The Institute communicates its scientific and educational information in a number of ways. One major outlet is peer-reviewed publications and reports.  Cary Institute staff regularly publish in the best-rated journals in their respective fields.

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Journal Article
J. Hamberg, S. E. G. Findlay, K. E. Limburg, and S. E. W. Diemont, “Post-storm sediment burial and herbivory of Vallisneria americana in the Hudson River estuary: mechanisms of loss and implications for restoration”, Restoration Ecology, vol. 25, no. 4, p. 629 - 639, 2017.
T. S. Bianchi and S. E. G. Findlay, “Plant pigments as tracers of emergent and submergent macrophytes from the Hudson River”, Can. J. Fish. Aquat. Sci., vol. 47, p. 492-494, 1990.
M. L. Pace, G. B. McManus, and S. E. G. Findlay, “Planktonic community structure determines the fate of bacterial production in a temperate lake”, Limnol. Oceanogr., vol. 35, p. 795-808, 1990.
M. T. Harley and S. E. G. Findlay, “Photosynthesis-irradiance relationships for three species of submersed macrophytes in the tidal freshwater Hudson River”, Estuaries, vol. 17, p. 200-205, 1994.
T. S. Bianchi, S. E. G. Findlay, and R. Dawson, “Organic matter sources in the water column and sediments of the Hudson River estuary: the use of plant pigments as tracers”, Estuarine Coastal Shelf Sci., vol. 36, p. 359-376, 1993.
S. E. G. Findlay, G. E. Likens, L. O. Hedin, S. G. Fisher, and W. H. McDowell, “Organic matter dynamics in Bear Brook, Hubbard Brook Experimental Forest, New Hampshire, USA”, J. N. Am. Benthol. Soc., vol. 16, p. 43-46, 1997.
P. J. Mulholland, R. O. Hall, D. J. Sobota, S. E. G. Findlay, and A. J. Burgin, “Nitrate removal in stream ecosystems measured by N-15 addition experiments: Denitrification”, Limnol. Oceanogr., vol. 54, p. 666-680, 2009.
S. E. G. Findlay, W. C. Nieder, and D. T. Fischer, “Multi-scale controls on water quality effects of submerged aquatic vegetation in the tidal freshwater Hudson River”, Ecosystems, vol. 9, p. 84-96, 2006.
R. L. Sinsabaugh and S. E. G. Findlay, “Microbial production, enzyme activity and carbon turnover in surface sediments of the Hudson River Estuary”, Microb. Ecol., vol. 30, p. 127-141, 1995.
D. M. Sanzone, J. L. Tank, J. L. Meyer, P. J. Mulholland, and S. E. G. Findlay, “Microbial incorporation of nitrogen in stream detritus”, Hydrobiologia, vol. 464, p. 27-35, 2001.
S. E. G. Findlay, S. Dye, and K. A. Kuehn, “Microbial growth and nitrogen retention in litter of Phragmites australis compared to Typha angustifolia”, Wetlands, vol. 22, p. 616-625, 2002.
S. E. G. Findlay and T. L. Arsuffi, “Microbial growth and carbon transformations during decomposition of leaf litter in a stream”, Freshwater Biol., vol. 21, p. 261-269, 1989.
S. E. G. Findlay, C. Hickey, and J. Quinn, “Microbial enzymatic response to catchment-scale variations in supply of dissolved organic carbon”, NZ J. Mar. Freshwater Res., vol. 31, p. 701-706, 1997.
S. E. G. Findlay, D. L. Strayer, C. Goumbala, and K. Gould, “Metabolism of streamwater dissolved organic carbon in the shallow hyporheic zone”, Limnol. Oceanogr., vol. 38, p. 1493-1499, 1993.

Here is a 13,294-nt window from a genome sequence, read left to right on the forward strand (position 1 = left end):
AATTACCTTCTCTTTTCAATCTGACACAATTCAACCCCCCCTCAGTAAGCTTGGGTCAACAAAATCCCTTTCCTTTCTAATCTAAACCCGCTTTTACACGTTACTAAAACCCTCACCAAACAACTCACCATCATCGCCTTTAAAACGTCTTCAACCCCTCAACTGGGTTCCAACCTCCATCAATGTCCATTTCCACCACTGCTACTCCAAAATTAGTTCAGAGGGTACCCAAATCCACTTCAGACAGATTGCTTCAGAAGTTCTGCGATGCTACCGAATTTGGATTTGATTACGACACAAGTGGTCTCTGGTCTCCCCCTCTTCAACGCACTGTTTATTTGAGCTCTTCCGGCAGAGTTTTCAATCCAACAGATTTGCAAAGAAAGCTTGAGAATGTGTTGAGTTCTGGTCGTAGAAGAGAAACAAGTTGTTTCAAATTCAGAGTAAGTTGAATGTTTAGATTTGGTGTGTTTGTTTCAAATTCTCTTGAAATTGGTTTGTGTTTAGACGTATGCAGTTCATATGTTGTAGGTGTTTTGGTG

S. E. G. Findlay, R. L. Sinsabaugh, W. V. Sobczak, and M. Hoostal, “Metabolic and structural response of hyporheic microbial communities to variations in supply of dissolved organic matter”, Limnol. Oceanogr., vol. 48, p. 1608-1617, 2003.
S. E. G. Findlay, D. L. Strayer, S. D. Smith, and N. Curri, “Magnitude and Patterns of Change in Submerged Aquatic Vegetation of the Tidal Freshwater Hudson River”, Estuaries and Coasts, vol. 37, no. 5, p. 1233 - 1242, 2014.
V. R. Kelly, et al., “Long-term sodium chloride retention in a rural watershed: Legacy effects of road salt on stream water concentrations”, Environ. Sci. Technol., vol. 42, p. 410-415, 2008.
S. S. Kaushal, et al., “Longitudinal patterns in carbon and nitrogen fluxes and stream metabolism along an urban watershed continuum”, Biogeochemistry, 2014.
G. B. Hunsinger, S. Mitra, S. E. G. Findlay, and D. T. Fischer, “Littoral-zone influences on particulate organic matter composition along the freshwater-tidal Hudson River, New York”, Limnology and Oceanography, vol. 57, no. 5, p. 1303-1316, 2012.
S. E. G. Findlay and R. L. Sinsabaugh, “Large-scale variation in subsurface stream biofilms: A cross-regional comparison of metabolic function and community similarity”, Microb. Ecol., vol. 52, p. 491-500, 2006.
S. Otto, P. M. Groffman, S. E. G. Findlay, and A. Arreola, “Invasive plant species and microbial processes in a tidal freshwater marsh”, J. Environ. Qual., vol. 28, p. 1252-1257, 1999.
D. L. Strayer, et al., “Interactions between alien species and restoration of large-river ecosystems”, Arch. Hydrobiol. Suppl., vol. 155, p. 133-145, 2005.
S. S. Kaushal, et al., “Interaction between urbanization and climate variability amplifies watershed nitrate export in Maryland”, Environ. Sci. Technol., vol. 42, p. 5872-5878, 2008.
T. Toolan, J. D. Wehr, and S. E. G. Findlay, “Inorganic phosphorus stimulation of bacterioplankton production in a meso-eutrophic lake”, Appl. Environ. Microbiol., vol. 57, p. 2074-2078, 1991.
P. H. Templer, G. M. Lovett, K. C. Weathers, S. E. G. Findlay, and T. E. Dawson, “Influence of tree species on forest nitrogen retention in the Catskill Mountains, New York, USA”, Ecosystems, vol. 8, p. 1-16, 2005.


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